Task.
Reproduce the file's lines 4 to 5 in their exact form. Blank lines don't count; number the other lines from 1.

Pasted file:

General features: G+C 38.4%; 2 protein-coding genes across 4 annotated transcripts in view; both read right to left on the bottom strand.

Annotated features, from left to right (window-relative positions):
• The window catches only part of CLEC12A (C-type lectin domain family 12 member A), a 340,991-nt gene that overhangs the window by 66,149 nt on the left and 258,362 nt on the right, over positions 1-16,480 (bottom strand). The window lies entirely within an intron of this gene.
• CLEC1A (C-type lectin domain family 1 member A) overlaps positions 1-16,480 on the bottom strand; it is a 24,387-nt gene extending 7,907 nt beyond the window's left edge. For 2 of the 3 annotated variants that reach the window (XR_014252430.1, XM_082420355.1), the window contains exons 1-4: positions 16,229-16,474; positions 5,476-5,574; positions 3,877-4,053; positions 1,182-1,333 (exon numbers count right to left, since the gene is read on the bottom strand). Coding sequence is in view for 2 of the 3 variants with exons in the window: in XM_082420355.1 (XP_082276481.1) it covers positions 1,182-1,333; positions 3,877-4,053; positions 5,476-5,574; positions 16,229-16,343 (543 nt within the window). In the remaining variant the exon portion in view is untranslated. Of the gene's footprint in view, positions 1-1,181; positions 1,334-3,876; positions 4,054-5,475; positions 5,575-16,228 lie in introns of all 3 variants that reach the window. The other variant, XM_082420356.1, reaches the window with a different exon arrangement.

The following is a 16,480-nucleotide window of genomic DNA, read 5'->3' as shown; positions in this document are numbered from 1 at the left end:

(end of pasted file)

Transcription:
• CLEC1A (C-type lectin domain family 1 member A) overlaps positions 1-16,480 on the bottom strand; it is a 24,387-nt gene extending 7,907 nt beyond the window's left edge. For 2 of the 3 annotated variants that reach the window (XR_014252430.1, XM_082420355.1), the window contains exons 1-4: positions 16,229-16,474; positions 5,476-5,574; positions 3,877-4,053; positions 1,182-1,333 (exon numbers count right to left, since the gene is read on the bottom strand). Coding sequence is in view for 2 of the 3 variants with exons in the window: in XM_082420355.1 (XP_082276481.1) it covers positions 1,182-1,333; positions 3,877-4,053; positions 5,476-5,574; positions 16,229-16,343 (543 nt within the window). In the remaining variant the exon portion in view is untranslated. Of the gene's footprint in view, positions 1-1,181; positions 1,334-3,876; positions 4,054-5,475; positions 5,575-16,228 lie in introns of all 3 variants that reach the window. The other variant, XM_082420356.1, reaches the window with a different exon arrangement.

The following is a 16,480-nucleotide window of genomic DNA, read 5'->3' as shown; positions in this document are numbered from 1 at the left end: